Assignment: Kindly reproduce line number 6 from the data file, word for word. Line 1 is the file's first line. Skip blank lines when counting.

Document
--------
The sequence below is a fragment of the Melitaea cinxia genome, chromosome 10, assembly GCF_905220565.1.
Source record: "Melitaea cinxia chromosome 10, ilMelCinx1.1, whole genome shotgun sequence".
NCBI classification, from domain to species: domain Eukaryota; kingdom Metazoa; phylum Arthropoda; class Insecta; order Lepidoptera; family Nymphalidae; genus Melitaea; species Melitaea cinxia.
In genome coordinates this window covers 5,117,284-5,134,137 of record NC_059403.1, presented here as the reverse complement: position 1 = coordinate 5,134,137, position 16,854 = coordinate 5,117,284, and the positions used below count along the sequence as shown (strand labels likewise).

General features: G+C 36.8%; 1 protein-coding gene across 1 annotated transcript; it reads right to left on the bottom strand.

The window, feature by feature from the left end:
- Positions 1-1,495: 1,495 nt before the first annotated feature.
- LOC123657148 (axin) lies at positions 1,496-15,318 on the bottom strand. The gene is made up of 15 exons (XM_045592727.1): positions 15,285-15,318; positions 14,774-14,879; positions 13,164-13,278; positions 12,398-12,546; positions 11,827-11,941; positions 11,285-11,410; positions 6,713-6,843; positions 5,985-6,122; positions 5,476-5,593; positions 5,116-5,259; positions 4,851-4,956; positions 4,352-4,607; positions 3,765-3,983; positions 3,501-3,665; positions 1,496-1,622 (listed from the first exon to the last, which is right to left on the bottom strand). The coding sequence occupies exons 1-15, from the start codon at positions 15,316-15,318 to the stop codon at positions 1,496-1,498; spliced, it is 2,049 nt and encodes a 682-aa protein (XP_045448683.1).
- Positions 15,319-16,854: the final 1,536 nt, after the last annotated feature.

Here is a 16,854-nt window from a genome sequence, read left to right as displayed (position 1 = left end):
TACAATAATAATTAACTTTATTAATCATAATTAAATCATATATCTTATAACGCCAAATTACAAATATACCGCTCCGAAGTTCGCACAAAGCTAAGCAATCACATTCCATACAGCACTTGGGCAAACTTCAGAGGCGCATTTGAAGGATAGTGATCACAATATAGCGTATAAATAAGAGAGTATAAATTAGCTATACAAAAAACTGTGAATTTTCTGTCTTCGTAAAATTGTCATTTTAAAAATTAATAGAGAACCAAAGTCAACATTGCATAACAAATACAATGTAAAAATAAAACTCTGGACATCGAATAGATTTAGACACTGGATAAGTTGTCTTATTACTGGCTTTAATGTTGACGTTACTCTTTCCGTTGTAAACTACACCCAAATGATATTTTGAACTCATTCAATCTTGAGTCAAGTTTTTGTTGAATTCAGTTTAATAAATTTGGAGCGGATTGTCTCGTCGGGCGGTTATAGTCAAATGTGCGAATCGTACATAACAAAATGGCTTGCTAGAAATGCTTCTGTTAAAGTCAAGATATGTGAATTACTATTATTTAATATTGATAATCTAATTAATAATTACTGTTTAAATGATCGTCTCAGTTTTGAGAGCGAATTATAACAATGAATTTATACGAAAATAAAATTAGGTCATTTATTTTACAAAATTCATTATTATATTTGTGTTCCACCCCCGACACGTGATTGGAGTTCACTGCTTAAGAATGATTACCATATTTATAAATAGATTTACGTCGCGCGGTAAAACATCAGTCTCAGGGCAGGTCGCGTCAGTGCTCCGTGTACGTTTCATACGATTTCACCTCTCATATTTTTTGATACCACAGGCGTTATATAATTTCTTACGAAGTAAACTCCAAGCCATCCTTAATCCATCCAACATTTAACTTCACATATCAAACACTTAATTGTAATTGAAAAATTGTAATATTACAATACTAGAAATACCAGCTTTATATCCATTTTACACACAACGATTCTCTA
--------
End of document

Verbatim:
The window, feature by feature from the left end: